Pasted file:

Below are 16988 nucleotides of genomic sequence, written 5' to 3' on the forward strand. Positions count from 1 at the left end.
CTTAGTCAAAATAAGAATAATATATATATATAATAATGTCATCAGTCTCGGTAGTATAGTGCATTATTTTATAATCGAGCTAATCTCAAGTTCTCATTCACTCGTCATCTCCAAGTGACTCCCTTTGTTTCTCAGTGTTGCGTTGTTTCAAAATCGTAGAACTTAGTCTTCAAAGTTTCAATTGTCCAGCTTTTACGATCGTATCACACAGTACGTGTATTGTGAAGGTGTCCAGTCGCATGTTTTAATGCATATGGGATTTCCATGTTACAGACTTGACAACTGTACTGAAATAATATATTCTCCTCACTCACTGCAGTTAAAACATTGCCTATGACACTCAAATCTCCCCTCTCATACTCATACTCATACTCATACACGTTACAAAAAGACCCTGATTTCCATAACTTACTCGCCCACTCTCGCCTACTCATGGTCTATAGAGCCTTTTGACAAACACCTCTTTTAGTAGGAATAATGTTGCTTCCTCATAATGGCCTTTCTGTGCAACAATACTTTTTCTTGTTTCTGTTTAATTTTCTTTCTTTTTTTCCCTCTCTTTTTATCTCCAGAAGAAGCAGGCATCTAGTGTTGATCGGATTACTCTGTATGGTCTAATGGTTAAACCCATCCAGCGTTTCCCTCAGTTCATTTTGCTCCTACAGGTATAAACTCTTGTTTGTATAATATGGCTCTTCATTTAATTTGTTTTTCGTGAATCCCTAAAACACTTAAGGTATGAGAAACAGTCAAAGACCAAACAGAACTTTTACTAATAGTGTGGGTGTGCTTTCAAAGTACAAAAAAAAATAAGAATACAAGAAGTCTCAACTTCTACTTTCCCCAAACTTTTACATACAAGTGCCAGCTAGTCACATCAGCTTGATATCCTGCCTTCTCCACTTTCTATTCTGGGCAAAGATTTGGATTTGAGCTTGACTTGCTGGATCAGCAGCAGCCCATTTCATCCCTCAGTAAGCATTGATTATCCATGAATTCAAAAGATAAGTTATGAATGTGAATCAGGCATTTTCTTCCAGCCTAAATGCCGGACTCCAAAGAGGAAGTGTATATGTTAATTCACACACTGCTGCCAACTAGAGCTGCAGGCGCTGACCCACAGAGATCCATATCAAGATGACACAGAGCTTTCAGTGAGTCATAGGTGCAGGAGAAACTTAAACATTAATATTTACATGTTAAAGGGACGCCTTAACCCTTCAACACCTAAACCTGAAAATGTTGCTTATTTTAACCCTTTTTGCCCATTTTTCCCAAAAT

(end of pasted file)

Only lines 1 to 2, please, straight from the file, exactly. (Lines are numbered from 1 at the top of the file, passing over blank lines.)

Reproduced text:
Below are 16988 nucleotides of genomic sequence, written 5' to 3' on the forward strand. Positions count from 1 at the left end.
CTTAGTCAAAATAAGAATAATATATATATATAATAATGTCATCAGTCTCGGTAGTATAGTGCATTATTTTATAATCGAGCTAATCTCAAGTTCTCATTCACTCGTCATCTCCAAGTGACTCCCTTTGTTTCTCAGTGTTGCGTTGTTTCAAAATCGTAGAACTTAGTCTTCAAAGTTTCAATTGTCCAGCTTTTACGATCGTATCACACAGTACGTGTATTGTGAAGGTGTCCAGTCGCATGTTTTAATGCATATGGGATTTCCATGTTACAGACTTGACAACTGTACTGAAATAATATATTCTCCTCACTCACTGCAGTTAAAACATTGCCTATGACACTCAAATCTCCCCTCTCATACTCATACTCATACTCATACACGTTACAAAAAGACCCTGATTTCCATAACTTACTCGCCCACTCTCGCCTACTCATGGTCTATAGAGCCTTTTGACAAACACCTCTTTTAGTAGGAATAATGTTGCTTCCTCATAATGGCCTTTCTGTGCAACAATACTTTTTCTTGTTTCTGTTTAATTTTCTTTCTTTTTTTCCCTCTCTTTTTATCTCCAGAAGAAGCAGGCATCTAGTGTTGATCGGATTACTCTGTATGGTCTAATGGTTAAACCCATCCAGCGTTTCCCTCAGTTCATTTTGCTCCTACAGGTATAAACTCTTGTTTGTATAATATGGCTCTTCATTTAATTTGTTTTTCGTGAATCCCTAAAACACTTAAGGTATGAGAAACAGTCAAAGACCAAACAGAACTTTTACTAATAGTGTGGGTGTGCTTTCAAAGTACAAAAAAAAATAAGAATACAAGAAGTCTCAACTTCTACTTTCCCCAAACTTTTACATACAAGTGCCAGCTAGTCACATCAGCTTGATATCCTGCCTTCTCCACTTTCTATTCTGGGCAAAGATTTGGATTTGAGCTTGACTTGCTGGATCAGCAGCAGCCCATTTCATCCCTCAGTAAGCATTGATTATCCATGAATTCAAAAGATAAGTTATGAATGTGAATCAGGCATTTTCTTCCAGCCTAAATGCCGGACTCCAAAGAGGAAGTGTATATGTTAATTCACACACTGCTGCCAACTAGAGCTGCAGGCGCTGACCCACAGAGATCCATATCAAGATGACACAGAGCTTTCAGTGAGTCATAGGTGCAGGAGAAACTTAAACATTAATATTTACATGTTAAAGGGACGCCTTAACCCTTCAACACCTAAACCTGAAAATGTTGCTTATTTTAACCCTTTTTGCCCATTTTTCCCAAAAT